Abstract:
Finite chase, or alternatively chase termination, is an important condition to ensure the decidability of existential rule languages. In the past few years, a number of rule languages with finite chase have been studied. In this work, we propose a novel approach for classifying the rule languages with finite chase. Using this approach, a family of decidable rule languages, which extend the existing languages with the finite chase property, are naturally defined. We then study the complexity of these languages. Although all of them are tractable for data complexity, we show that their combined complexity can be arbitrarily high. Furthermore, we prove that all the rule languages with finite chase that extend the weakly acyclic language are of the same expressiveness as the weakly acyclic one, while rule languages with higher combined complexity are in general more succinct than those with lower combined complexity.

Abstract:
The state complexity of basic operations on finite languages (considering complete DFAs) has been in studied the literature. In this paper we study the incomplete (deterministic) state and transition complexity on finite languages of boolean operations, concatenation, star, and reversal. For all operations we give tight upper bounds for both description measures. We correct the published state complexity of concatenation for complete DFAs and provide a tight upper bound for the case when the right automaton is larger than the left one. For all binary operations the tightness is proved using family languages with a variable alphabet size. In general the operational complexities depend not only on the complexities of the operands but also on other refined measures.

Abstract:
We study the syntactic complexity of finite/cofinite, definite and reverse definite languages. The syntactic complexity of a class of languages is defined as the maximal size of syntactic semigroups of languages from the class, taken as a function of the state complexity n of the languages. We prove that (n-1)! is a tight upper bound for finite/cofinite languages and that it can be reached only if the alphabet size is greater than or equal to (n-1)!-(n-2)!. We prove that the bound is also (n-1)! for reverse definite languages, but the minimal alphabet size is (n-1)!-2(n-2)!. We show that \lfloor e\cdot (n-1)!\rfloor is a lower bound on the syntactic complexity of definite languages, and conjecture that this is also an upper bound, and that the alphabet size required to meet this bound is \floor{e \cdot (n-1)!} - \floor{e \cdot (n-2)!}. We prove the conjecture for n\le 4.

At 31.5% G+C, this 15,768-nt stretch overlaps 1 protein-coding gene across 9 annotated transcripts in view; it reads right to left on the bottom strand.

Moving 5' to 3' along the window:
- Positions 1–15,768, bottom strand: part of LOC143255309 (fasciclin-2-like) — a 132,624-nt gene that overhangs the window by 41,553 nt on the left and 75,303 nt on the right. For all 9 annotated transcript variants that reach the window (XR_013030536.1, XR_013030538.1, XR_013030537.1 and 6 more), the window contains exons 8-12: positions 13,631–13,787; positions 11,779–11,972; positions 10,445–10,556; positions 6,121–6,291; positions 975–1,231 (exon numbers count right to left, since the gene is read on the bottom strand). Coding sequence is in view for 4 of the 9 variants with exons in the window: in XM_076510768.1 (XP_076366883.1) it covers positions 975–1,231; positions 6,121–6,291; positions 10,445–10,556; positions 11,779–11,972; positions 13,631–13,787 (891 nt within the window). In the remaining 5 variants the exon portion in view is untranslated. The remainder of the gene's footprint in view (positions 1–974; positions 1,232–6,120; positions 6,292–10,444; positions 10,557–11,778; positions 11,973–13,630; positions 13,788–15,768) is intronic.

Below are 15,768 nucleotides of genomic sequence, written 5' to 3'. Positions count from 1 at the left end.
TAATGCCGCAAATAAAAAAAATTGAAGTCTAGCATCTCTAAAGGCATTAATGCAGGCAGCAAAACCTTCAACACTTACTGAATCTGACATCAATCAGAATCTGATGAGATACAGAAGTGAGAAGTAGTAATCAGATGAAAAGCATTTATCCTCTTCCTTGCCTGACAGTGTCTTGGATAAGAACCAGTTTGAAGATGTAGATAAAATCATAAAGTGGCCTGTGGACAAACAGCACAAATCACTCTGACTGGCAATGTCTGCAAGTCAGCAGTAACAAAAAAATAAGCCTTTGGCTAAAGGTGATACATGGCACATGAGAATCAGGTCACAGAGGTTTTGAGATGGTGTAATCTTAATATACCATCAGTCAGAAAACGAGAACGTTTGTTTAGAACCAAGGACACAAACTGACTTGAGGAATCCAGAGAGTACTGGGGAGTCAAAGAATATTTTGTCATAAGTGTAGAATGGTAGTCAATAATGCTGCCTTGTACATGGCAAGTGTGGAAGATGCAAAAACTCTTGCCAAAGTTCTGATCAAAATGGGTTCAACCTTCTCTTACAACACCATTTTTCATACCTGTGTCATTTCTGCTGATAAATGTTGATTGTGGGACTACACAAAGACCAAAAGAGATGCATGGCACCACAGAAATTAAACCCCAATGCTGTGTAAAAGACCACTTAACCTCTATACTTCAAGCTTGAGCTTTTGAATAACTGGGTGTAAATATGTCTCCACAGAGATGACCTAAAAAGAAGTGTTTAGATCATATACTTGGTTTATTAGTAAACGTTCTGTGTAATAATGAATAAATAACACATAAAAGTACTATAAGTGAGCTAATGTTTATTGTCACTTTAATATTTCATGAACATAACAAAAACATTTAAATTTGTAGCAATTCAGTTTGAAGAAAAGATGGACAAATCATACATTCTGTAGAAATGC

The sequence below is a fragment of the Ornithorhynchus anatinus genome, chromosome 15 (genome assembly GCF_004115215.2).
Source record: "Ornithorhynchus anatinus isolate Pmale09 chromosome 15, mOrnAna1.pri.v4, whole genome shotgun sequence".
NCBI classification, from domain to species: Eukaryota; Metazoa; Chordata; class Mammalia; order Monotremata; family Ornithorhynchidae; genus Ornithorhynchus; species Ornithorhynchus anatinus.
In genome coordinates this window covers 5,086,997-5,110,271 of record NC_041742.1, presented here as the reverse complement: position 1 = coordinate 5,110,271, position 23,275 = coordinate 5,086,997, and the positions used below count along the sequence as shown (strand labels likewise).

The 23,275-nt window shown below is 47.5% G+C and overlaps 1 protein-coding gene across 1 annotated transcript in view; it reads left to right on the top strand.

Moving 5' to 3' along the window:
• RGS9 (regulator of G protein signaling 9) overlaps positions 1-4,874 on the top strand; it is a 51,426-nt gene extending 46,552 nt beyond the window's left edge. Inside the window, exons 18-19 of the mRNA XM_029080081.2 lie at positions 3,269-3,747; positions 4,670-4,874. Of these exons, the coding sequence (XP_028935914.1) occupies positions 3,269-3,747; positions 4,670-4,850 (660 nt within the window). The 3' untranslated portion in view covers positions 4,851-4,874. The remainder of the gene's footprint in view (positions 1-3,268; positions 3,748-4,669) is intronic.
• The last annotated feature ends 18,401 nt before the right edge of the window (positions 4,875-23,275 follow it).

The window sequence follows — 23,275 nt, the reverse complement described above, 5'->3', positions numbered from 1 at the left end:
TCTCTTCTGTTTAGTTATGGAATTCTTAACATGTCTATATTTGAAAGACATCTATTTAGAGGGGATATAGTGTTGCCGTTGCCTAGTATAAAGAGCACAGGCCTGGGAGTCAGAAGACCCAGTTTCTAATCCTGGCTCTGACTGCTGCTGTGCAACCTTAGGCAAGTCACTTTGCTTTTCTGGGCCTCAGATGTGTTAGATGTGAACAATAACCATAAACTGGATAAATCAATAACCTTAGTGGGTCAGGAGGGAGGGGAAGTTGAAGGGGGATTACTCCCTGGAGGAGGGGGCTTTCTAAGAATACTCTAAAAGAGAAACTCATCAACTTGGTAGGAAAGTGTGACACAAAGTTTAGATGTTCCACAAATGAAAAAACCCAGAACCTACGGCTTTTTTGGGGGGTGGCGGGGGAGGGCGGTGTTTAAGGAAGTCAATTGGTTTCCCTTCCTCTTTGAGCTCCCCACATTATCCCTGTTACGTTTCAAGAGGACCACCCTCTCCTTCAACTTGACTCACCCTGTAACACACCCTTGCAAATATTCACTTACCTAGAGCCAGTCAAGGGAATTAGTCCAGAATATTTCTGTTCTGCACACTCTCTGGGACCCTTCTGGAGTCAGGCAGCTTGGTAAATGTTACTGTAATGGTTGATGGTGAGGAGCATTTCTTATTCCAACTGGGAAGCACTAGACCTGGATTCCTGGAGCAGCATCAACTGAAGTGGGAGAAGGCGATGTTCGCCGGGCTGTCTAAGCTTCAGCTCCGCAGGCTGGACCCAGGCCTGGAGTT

Abstract:
We present a complexity measure for any finite time series. This measure has invariance under any monotonic transformation of the time series, has a degree of robustness against noise, and has the adaptability of satisfying almost all the widely accepted but conflicting criteria for complexity measurements. Surprisingly, the measure is developed from Kolmogorov complexity, which is traditionally believed to represent only randomness and to satisfy one criterion to the exclusion of the others. For familiar iterative systems, our treatment may imply a heuristic approach to transforming symbolic dynamics into permutation dynamics and vice versa.

Abstract:
We define a new subclass of nondeterministic finite automata for prefix-closed languages called Flanked Finite Automata (FFA). We show that this class enjoys good complexity properties while preserving the succinctness of nondeterministic automata. In particular, we show that the universality problem for FFA is in linear time and that language inclusion can be checked in polynomial time. A useful application of FFA is to provide an efficient way to compute the quotient and inclusion of regular languages without the need to use the powerset construction. These operations are the building blocks of several verification algorithms.